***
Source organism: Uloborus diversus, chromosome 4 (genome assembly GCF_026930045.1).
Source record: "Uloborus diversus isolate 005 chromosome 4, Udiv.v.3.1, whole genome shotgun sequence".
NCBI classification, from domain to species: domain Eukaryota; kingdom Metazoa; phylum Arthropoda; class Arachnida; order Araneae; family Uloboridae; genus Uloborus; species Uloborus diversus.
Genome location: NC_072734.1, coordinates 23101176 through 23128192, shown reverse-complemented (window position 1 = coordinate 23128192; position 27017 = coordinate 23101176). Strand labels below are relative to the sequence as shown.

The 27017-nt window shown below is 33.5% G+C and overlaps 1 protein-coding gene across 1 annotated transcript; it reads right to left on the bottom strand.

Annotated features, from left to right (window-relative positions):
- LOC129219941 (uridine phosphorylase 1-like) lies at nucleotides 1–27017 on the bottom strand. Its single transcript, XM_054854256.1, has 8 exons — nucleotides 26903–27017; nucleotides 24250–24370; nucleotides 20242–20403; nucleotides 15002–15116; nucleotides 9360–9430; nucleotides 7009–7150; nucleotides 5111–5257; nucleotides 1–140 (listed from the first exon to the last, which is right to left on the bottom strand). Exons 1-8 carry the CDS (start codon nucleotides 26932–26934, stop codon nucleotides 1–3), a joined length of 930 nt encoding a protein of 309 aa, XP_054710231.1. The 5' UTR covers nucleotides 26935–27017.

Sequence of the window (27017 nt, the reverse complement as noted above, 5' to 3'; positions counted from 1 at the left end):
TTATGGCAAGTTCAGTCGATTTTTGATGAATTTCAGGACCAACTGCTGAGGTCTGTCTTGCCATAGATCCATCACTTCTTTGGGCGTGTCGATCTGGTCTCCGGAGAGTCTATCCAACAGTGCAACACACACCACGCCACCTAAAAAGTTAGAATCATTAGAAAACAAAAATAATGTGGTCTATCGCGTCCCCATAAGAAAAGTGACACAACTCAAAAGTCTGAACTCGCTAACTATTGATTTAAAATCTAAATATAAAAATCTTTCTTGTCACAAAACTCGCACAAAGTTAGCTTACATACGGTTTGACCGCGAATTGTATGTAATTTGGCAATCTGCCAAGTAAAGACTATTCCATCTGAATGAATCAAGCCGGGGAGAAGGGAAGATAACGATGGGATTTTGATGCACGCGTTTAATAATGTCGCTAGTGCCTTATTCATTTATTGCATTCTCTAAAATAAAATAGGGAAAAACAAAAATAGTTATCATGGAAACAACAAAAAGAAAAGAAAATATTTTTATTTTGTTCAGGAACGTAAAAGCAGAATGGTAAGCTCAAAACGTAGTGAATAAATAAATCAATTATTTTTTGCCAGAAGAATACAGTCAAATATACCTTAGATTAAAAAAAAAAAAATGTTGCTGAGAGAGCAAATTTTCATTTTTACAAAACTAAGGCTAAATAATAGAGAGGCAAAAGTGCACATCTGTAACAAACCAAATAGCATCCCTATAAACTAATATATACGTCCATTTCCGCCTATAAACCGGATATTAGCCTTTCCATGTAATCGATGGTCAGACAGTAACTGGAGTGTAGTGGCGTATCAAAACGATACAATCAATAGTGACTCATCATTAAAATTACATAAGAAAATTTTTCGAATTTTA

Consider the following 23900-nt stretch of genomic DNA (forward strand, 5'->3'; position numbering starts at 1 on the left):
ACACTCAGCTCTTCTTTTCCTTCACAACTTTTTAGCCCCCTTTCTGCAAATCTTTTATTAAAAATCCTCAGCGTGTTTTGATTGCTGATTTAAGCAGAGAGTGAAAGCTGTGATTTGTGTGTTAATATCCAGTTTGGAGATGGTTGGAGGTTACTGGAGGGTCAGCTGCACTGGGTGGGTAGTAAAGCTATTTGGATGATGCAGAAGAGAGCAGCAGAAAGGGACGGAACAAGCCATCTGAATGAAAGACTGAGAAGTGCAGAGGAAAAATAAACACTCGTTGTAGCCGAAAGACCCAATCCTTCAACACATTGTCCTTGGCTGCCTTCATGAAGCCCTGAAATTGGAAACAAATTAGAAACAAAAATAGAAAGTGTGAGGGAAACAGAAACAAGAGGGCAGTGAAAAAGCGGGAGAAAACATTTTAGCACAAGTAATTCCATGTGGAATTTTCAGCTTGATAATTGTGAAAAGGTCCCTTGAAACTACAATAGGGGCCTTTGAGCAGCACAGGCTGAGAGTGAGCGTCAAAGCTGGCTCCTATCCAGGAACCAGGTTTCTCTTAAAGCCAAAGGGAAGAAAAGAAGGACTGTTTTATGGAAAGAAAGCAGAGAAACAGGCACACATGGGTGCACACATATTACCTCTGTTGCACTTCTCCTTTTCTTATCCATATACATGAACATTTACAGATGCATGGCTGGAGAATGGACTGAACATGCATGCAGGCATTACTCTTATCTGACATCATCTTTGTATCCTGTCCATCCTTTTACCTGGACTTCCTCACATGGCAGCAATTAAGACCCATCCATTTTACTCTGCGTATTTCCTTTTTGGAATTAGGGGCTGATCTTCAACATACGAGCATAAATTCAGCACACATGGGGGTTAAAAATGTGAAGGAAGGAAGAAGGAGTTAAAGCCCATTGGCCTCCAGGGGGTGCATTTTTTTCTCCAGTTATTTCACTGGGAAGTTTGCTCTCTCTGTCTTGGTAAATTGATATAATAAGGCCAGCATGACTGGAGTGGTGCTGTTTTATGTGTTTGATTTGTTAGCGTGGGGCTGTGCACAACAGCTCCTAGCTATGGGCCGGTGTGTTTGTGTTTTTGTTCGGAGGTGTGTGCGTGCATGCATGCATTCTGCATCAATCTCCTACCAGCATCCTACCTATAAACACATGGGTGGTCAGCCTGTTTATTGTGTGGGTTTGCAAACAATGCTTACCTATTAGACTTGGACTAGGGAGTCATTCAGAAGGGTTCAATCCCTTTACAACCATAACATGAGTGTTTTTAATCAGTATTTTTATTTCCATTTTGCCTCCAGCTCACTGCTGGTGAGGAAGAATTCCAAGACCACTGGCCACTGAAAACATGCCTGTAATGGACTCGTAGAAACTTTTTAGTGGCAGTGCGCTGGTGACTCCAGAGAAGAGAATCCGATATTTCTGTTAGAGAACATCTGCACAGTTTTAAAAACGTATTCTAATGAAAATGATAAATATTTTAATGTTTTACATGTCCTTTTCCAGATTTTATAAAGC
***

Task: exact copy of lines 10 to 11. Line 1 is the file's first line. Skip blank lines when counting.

Consider the following 23900-nt stretch of genomic DNA (forward strand, 5'->3'; position numbering starts at 1 on the left):
ACACTCAGCTCTTCTTTTCCTTCACAACTTTTTAGCCCCCTTTCTGCAAATCTTTTATTAAAAATCCTCAGCGTGTTTTGATTGCTGATTTAAGCAGAGAGTGAAAGCTGTGATTTGTGTGTTAATATCCAGTTTGGAGATGGTTGGAGGTTACTGGAGGGTCAGCTGCACTGGGTGGGTAGTAAAGCTATTTGGATGATGCAGAAGAGAGCAGCAGAAAGGGACGGAACAAGCCATCTGAATGAAAGACTGAGAAGTGCAGAGGAAAAATAAACACTCGTTGTAGCCGAAAGACCCAATCCTTCAACACATTGTCCTTGGCTGCCTTCATGAAGCCCTGAAATTGGAAACAAATTAGAAACAAAAATAGAAAGTGTGAGGGAAACAGAAACAAGAGGGCAGTGAAAAAGCGGGAGAAAACATTTTAGCACAAGTAATTCCATGTGGAATTTTCAGCTTGATAATTGTGAAAAGGTCCCTTGAAACTACAATAGGGGCCTTTGAGCAGCACAGGCTGAGAGTGAGCGTCAAAGCTGGCTCCTATCCAGGAACCAGGTTTCTCTTAAAGCCAAAGGGAAGAAAAGAAGGACTGTTTTATGGAAAGAAAGCAGAGAAACAGGCACACATGGGTGCACACATATTACCTCTGTTGCACTTCTCCTTTTCTTATCCATATACATGAACATTTACAGATGCATGGCTGGAGAATGGACTGAACATGCATGCAGGCATTACTCTTATCTGACATCATCTTTGTATCCTGTCCATCCTTTTACCTGGACTTCCTCACATGGCAGCAATTAAGACCCATCCATTTTACTCTGCGTATTTCCTTTTTGGAATTAGGGGCTGATCTTCAACATACGAGCATAAATTCAGCACACATGGGGGTTAAAAATGTGAAGGAAGGAAGAAGGAGTTAAAGCCCATTGGCCTCCAGGGGGTGCATTTTTTTCTCCAGTTATTTCACTGGGAAGTTTGCTCTCTCTGTCTTGGTAAATTGATATAATAAGGCCAGCATGACTGGAGTGGTGCTGTTTTATGTGTTTGATTTGTTAGCGTGGGGCTGTGCACAACAGCTCCTAGCTATGGGCCGGTGTGTTTGTGTTTTTGTTCGGAGGTGTGTGCGTGCATGCATGCATTCTGCATCAATCTCCTACCAGCATCCTACCTATAAACACATGGGTGGTCAGCCTGTTTATTGTGTGGGTTTGCAAACAATGCTTACCTATTAGACTTGGACTAGGGAGTCATTCAGAAGGGTTCAATCCCTTTACAACCATAACATGAGTGTTTTTAATCAGTATTTTTATTTCCATTTTGCCTCCAGCTCACTGCTGGTGAGGAAGAATTCCAAGACCACTGGCCACTGAAAACATGCCTGTAATGGACTCGTAGAAACTTTTTAGTGGCAGTGCGCTGGTGACTCCAGAGAAGAGAATCCGATATTTCTGTTAGAGAACATCTGCACAGTTTTAAAAACGTATTCTAATGAAAATGATAAATATTTTAATGTTTTACATGTCCTTTTCCAGATTTTATAAAGC